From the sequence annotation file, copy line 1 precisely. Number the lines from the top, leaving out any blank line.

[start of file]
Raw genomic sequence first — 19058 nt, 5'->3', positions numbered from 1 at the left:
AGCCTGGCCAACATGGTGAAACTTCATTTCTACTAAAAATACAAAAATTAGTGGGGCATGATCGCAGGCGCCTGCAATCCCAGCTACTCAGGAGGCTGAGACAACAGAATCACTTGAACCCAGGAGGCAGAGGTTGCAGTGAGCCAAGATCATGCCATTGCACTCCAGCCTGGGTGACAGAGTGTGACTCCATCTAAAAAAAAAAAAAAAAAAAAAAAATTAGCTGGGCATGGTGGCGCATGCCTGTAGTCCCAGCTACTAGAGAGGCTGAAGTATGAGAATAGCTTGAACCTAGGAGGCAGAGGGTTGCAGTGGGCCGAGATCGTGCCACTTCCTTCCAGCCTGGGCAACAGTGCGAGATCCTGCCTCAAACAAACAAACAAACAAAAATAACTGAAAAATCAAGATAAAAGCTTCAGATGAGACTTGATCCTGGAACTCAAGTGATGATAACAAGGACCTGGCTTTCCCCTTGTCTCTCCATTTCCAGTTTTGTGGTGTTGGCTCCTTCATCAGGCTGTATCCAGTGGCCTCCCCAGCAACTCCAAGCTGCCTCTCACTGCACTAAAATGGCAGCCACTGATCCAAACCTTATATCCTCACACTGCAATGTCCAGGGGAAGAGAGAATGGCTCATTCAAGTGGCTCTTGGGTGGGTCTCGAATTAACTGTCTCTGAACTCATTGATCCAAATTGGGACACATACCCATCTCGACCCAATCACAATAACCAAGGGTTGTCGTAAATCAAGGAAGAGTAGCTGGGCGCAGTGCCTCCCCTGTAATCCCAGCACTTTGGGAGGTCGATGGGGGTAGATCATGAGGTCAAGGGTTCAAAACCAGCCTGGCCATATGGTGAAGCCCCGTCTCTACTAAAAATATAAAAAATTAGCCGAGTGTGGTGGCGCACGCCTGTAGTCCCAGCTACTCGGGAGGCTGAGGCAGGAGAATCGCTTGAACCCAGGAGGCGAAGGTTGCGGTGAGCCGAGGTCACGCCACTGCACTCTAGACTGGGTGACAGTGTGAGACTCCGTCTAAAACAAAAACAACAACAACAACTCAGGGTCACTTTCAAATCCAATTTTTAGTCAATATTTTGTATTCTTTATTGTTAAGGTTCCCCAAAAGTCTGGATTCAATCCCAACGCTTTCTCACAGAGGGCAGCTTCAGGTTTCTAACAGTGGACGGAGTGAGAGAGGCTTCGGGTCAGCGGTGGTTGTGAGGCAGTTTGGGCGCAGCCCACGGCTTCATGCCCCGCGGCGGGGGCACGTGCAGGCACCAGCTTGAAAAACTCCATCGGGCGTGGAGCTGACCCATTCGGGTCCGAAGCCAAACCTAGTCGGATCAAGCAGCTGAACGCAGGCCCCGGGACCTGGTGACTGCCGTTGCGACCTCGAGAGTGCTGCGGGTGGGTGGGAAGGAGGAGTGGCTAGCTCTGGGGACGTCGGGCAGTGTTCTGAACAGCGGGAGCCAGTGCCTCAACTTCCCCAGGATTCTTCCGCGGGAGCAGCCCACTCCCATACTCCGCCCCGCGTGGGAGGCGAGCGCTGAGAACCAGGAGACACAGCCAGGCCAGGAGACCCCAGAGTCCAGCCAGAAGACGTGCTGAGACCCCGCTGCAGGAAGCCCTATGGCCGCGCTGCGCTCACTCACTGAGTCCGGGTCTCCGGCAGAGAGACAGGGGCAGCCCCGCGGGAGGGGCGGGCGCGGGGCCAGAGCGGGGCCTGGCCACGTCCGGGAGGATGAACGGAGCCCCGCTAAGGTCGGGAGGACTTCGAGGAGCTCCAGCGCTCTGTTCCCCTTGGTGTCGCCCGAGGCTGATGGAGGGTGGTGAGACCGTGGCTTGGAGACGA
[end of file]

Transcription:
Raw genomic sequence first — 19058 nt, 5'->3', positions numbered from 1 at the left: